The Bush Roadmap, mentioned in the resolution, was also an attempt to get the Israelis and Palestinians to the table to create a two-state solution. It was immediately a non-starter, however, as the Palestinian Authority was actively engaged in the Second Intifada at the time. Given that they didn’t cease hostilities, as was the designated first step in the roadmap, the settlement construction didn’t halt. Even though Israel unilaterally left Gaza (forcefully removing Israelis in the process), in 2005, no Palestinian State was ever declared.
Finally, “the principles set forth by President Barack Obama and Secretary of State John Kerry in December 2016,” as stated in resolution, were not so much a set of principles as it was lashing out of a lame-duck president against a perpetual thorn in his side, Benjamin Netanyahu. Obama then proceeded to not veto a UN Security Council resolution condemning Israel. At the time, then-President-elect Trump tweeted “We cannot continue to let Israel be treated with such total disdain and disrespect.” The only relevant part of that whole ordeal was that there was a mention of a two-state solution, but had no details.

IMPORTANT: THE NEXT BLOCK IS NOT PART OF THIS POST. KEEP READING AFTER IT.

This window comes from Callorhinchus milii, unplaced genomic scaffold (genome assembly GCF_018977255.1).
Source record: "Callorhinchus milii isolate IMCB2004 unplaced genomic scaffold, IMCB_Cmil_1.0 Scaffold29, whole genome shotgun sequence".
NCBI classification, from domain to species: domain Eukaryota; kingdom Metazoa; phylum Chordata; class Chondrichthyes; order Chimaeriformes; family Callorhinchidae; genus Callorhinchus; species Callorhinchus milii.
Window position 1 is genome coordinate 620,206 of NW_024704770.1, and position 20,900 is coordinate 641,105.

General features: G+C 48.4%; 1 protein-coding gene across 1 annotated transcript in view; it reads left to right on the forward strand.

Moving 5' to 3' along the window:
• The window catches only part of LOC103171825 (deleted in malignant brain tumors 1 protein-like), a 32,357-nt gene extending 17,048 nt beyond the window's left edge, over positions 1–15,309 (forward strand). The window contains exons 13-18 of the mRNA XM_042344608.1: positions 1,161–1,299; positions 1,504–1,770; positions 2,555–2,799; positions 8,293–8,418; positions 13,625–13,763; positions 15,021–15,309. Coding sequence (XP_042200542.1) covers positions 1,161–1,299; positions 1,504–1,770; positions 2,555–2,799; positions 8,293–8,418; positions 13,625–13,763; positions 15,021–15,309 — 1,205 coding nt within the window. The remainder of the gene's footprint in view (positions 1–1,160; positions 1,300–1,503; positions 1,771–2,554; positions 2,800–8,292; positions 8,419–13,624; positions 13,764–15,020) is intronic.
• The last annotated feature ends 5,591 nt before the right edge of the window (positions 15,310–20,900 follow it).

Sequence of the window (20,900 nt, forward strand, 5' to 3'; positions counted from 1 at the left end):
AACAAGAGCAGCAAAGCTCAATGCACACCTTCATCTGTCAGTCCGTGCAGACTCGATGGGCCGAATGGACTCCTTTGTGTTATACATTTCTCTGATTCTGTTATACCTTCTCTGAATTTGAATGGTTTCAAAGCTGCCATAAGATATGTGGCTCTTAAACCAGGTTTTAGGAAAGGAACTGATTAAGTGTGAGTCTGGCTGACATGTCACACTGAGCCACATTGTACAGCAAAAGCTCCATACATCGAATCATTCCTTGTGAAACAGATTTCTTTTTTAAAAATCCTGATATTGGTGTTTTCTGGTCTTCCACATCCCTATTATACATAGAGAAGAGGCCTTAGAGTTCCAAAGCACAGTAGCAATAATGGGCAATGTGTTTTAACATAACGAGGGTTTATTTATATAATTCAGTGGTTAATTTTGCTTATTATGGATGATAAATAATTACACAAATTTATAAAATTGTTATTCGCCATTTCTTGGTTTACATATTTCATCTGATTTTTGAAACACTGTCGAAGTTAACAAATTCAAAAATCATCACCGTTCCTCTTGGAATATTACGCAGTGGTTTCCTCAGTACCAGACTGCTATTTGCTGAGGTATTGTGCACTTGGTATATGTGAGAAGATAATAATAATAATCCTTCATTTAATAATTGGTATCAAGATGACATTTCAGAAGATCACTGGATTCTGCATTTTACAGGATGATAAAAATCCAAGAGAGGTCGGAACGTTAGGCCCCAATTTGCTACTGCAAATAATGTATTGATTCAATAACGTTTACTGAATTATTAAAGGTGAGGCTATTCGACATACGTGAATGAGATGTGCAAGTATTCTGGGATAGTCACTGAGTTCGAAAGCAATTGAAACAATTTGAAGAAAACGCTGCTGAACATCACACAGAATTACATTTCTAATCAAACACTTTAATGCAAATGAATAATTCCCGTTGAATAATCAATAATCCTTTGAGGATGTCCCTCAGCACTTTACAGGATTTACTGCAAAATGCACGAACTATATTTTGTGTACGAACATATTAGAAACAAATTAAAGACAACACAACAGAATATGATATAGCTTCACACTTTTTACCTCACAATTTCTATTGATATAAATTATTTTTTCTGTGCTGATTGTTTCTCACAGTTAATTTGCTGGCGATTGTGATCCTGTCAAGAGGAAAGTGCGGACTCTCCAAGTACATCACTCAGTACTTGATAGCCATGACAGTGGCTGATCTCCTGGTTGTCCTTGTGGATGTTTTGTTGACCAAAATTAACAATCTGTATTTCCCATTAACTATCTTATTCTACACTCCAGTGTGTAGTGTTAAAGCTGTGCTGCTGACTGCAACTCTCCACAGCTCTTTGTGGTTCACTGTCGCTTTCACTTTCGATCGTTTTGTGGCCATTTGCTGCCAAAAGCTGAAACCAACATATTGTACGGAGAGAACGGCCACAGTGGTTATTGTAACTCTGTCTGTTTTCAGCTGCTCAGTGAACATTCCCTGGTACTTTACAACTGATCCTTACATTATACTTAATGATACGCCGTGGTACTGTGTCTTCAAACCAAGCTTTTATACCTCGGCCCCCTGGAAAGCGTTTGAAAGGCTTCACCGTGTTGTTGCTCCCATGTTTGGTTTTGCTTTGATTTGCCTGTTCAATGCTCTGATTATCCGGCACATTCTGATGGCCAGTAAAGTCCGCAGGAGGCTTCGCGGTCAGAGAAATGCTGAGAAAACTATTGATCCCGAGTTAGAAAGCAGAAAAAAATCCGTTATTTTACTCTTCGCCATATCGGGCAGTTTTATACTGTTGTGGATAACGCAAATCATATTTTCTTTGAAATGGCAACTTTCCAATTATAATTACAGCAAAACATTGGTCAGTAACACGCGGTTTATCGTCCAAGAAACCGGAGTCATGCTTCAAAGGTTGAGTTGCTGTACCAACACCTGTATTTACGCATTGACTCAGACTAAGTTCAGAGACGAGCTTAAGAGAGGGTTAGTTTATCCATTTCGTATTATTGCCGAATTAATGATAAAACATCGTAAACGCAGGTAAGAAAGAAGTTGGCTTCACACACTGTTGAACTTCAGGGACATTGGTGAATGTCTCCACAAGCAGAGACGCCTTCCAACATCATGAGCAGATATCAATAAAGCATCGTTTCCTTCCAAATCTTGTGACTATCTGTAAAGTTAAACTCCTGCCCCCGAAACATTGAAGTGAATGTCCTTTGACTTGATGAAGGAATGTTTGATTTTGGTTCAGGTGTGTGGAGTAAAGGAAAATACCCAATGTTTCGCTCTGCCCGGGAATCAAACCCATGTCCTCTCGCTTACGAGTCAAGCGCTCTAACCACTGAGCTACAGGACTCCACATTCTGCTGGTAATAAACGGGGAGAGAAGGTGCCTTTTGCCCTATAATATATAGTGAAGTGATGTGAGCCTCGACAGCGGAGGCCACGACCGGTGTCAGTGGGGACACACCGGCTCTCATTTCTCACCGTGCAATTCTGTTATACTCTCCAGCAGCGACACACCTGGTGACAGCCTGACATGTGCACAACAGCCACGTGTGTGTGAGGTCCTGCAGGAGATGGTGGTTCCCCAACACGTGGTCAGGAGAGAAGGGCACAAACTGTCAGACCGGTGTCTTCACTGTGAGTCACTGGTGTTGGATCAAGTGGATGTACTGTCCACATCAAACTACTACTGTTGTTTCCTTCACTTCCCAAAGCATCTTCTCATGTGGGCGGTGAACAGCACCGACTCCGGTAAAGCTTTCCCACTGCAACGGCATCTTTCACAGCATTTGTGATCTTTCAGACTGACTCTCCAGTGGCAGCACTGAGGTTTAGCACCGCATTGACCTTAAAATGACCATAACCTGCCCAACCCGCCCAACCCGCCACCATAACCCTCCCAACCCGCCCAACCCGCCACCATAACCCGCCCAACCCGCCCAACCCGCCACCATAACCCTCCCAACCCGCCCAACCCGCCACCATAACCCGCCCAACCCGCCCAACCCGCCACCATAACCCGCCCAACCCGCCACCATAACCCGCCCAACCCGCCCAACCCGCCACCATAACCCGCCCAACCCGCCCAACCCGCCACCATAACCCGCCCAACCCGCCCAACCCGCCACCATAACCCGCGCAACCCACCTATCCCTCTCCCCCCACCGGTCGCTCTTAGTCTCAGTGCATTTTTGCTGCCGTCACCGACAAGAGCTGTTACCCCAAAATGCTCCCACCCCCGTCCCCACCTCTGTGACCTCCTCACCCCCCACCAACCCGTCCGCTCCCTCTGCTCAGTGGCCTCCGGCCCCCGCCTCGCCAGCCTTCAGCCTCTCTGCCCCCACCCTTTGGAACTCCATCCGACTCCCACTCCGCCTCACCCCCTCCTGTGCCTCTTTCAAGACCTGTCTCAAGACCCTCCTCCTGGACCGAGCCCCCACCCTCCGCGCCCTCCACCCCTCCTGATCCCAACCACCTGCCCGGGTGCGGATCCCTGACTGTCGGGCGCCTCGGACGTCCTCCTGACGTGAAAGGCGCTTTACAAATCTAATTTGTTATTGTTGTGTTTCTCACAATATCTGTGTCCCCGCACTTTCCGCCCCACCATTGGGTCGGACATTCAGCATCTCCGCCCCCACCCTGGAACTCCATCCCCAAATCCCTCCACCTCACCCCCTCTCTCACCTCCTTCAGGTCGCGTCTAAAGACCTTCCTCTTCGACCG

This resolution had 192 co-sponsors, all Democrats. Only five Republicans ended up voting Yay during the vote. After placing his Nay vote, New York Representative Peter King said in a statement, “This legislation pretends to be a balanced proposal for achieving a peaceful resolution between Israel and the Palestinians but disproportionately criticizes the Israeli government while not assailing the terrorist attacks that murder and wound innocent Israelis.” King correctly points out that while the resolution pays lip service to the fact that Israel has a consistent terrorist threat on its doorstep, it “hand waves” the fact that the leaders of the Palestinians are themselves terrorists.
When Israel left the Gaza Strip in 2005, the Gazan people elected the terrorist organization Hamas to lead them. The Palestinian Authority pays the families of terrorists with money received as aid from other countries. The humanitarian funding that goes to these leaders is not used to build roads, schools, or hospitals; rather, it is used to fund terror tunnels and rockets. None of these facts are mentioned in the resolution; instead, a moral equivalency is given. This is why 188 Republicans voted Nay
However, not all Nays are for the same reason. Representatives Alexandria Ocasio-Cortez, Ilhan Omar, Rashida Tlaib, and Ayanna Pressley, popularly known as the “Squad,” also voted Nay. As opposed to their Republican colleagues, who deemed the resolution to be anti-Israel, the “Squad” found that the resolution wasn’t anti-Israel enough.